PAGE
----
The Index shows that industry leaders are already investing to improve their gender balance. Examples of the areas of progress include childcare provision and flexible working, which enable working parents to manage the demands of work and home life. About a quarter of UK firms and a fifth of those in Germany and Switzerland report providing day-care facilities for their employees.

While about three-fourths of UK and 60% of French firms offer flexible working hours to their employees, globally less than half of asset managers in our sample report offering flexible working hours or working patterns. One area for improvement would be to set dedicated diversity targets across hierarchies. Just 40% of Swiss firms and 30% of UK asset managers we analyzed set diversity targets and the figure in Germany is even lower at 20%. Collecting and monitoring a wider range of diversity data – even if much of it could not be made public – would help create part of the wider picture of a more gender diverse asset management industry.

3. Enhancing sustainability governance

The Index reveals several areas where asset managers could improve their sustainability governance.

  • Compensation: On average, 50% of European asset managers report having ESG-linked executive compensation policies in place. However, there are significant national variations, with 65% of UK firms in our sample aligning executive compensation with ESG performance compared with 40% in France and 20% in Germany and Switzerland. Asset managers should focus on disclosing information around ESG KPIs in their executive compensation policies. The SFDR should also encourage asset managers to set remuneration policies that are aligned with sustainability risks.

  • Reporting: One area where asset managers could take quick action to enhance ESG governance is the scrutiny of their own sustainability reporting. Just 24% of European firms currently have their corporate social responsibility (CSR) or Sustainability reports reviewed by an external auditor. This drops to 21% of UK firms, while none of the Swiss firms in our sample report having their CSR report externally audited.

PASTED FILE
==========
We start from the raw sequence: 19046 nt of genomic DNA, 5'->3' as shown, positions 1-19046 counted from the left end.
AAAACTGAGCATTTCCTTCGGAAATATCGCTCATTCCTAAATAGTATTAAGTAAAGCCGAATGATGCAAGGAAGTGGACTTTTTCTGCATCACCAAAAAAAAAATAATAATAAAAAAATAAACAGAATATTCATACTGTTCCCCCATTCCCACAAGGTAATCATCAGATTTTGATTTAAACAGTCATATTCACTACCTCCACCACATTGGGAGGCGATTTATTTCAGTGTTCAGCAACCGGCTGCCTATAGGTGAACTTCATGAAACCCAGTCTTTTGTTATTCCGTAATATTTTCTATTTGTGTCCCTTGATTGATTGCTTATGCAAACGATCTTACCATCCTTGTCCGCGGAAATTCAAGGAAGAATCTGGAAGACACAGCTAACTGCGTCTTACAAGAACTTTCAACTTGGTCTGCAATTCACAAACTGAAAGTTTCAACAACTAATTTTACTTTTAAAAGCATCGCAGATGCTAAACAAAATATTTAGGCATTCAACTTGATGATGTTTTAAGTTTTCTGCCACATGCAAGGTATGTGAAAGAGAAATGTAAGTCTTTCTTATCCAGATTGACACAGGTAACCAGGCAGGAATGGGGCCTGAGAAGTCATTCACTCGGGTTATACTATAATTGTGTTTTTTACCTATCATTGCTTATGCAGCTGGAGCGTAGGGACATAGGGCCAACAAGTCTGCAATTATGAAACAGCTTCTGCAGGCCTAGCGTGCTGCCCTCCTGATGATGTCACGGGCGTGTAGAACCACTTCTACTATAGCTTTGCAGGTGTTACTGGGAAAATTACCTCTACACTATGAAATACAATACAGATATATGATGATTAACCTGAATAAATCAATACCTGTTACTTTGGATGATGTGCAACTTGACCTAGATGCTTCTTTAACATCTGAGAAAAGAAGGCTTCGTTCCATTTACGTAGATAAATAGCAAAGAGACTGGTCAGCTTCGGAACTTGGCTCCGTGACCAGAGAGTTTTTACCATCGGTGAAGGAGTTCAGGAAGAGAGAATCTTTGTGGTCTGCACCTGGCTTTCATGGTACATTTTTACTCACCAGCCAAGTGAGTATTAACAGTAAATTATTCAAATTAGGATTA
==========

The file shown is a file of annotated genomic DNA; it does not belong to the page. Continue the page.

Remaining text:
• Succession: Despite the importance of succession planning in asset management, 21% of the firms in our sample do not report planning for the succession of executive managers such as key board members. In the UK, however, this figure falls to just 4%.

As wealth and asset managers continue to implement SFDR, they can apply lessons learned to strengthen their own sustainability governance. Implementing SFDR has shown that a clear understanding of each firm’s ESG strategy and level of ambition, backed up by verification of their current ESG risk management and data frameworks, are vital to enhancing governance and driving forward tangible improvements in sustainability performance.


Chapter 3

Looking ahead

Can asset managers demonstrate stronger leadership on sustainability?

European asset managers outperform their global peers on sustainability reporting, but lag behind banks and insurers – significantly so, in the environmental arena and some key social areas.

That is not totally surprising, given asset managers’ relative size and the specific regulatory requirements for sustainability disclosures facing banks and insurers. However, smaller organizations also have huge potential advantages in terms of flexibility and the ability to respond nimbly to changing goals and expectations. The industry has a valuable opportunity to build on regulatory changes such as the SFDR and CSRD, as well as voluntary initiatives such as the Net Zero Alliance, and fulfill its vital role as steward of global sustainability. Areas of improvement to consider include:

  • Driving enhanced disclosures around environmental factors, including the whole supply chain.
  • Addressing D&I gaps by creating an environment that boosts female participation and leadership.
  • Strengthening sustainability governance across every aspect of firms’ operations.

Probing, analyzing and understanding are central to asset managers’ ability to nurture the sustainability performance of other sectors. But it will be hard for the industry to drive change elsewhere unless it, too, meets high standards of transparency and disclosure. We look forward to seeing how quickly asset managers can improve their own sustainability performance, and hope to expand the Index’s coverage in future to include other important European markets such as Italy and the Netherlands – as well as those in the Americas and Asia.

It’s never been more important for wealth and asset managers to demonstrate how they are making a difference, and to build transparency and trust with stakeholders. 


European wealth and asset managers need to build on the momentum created by regulatory change and fulfill their vital role as stewards of sustainability. The industry must set high standards if it is to accelerate change across the wider economy.